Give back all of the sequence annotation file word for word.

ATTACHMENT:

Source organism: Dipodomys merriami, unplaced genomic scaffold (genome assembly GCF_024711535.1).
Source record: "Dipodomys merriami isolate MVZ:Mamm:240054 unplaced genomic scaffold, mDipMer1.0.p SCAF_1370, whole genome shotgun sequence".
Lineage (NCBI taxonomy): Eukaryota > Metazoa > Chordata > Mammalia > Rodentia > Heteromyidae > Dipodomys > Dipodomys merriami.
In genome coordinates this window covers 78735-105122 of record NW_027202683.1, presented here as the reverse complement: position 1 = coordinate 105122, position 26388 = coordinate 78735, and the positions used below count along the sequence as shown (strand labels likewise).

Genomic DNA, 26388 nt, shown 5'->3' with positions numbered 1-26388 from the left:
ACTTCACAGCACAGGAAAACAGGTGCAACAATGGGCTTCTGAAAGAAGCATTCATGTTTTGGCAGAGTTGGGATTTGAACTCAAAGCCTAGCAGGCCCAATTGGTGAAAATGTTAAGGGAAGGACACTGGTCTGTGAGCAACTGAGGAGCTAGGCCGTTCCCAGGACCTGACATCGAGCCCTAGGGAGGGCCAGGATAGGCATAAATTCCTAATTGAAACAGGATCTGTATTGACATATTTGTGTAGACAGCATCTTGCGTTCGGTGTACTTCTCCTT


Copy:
Source organism: Dipodomys merriami, unplaced genomic scaffold (genome assembly GCF_024711535.1).
Source record: "Dipodomys merriami isolate MVZ:Mamm:240054 unplaced genomic scaffold, mDipMer1.0.p SCAF_1370, whole genome shotgun sequence".
Lineage (NCBI taxonomy): Eukaryota > Metazoa > Chordata > Mammalia > Rodentia > Heteromyidae > Dipodomys > Dipodomys merriami.
In genome coordinates this window covers 78735-105122 of record NW_027202683.1, presented here as the reverse complement: position 1 = coordinate 105122, position 26388 = coordinate 78735, and the positions used below count along the sequence as shown (strand labels likewise).

Genomic DNA, 26388 nt, shown 5'->3' with positions numbered 1-26388 from the left:
ACTTCACAGCACAGGAAAACAGGTGCAACAATGGGCTTCTGAAAGAAGCATTCATGTTTTGGCAGAGTTGGGATTTGAACTCAAAGCCTAGCAGGCCCAATTGGTGAAAATGTTAAGGGAAGGACACTGGTCTGTGAGCAACTGAGGAGCTAGGCCGTTCCCAGGACCTGACATCGAGCCCTAGGGAGGGCCAGGATAGGCATAAATTCCTAATTGAAACAGGATCTGTATTGACATATTTGTGTAGACAGCATCTTGCGTTCGGTGTACTTCTCCTT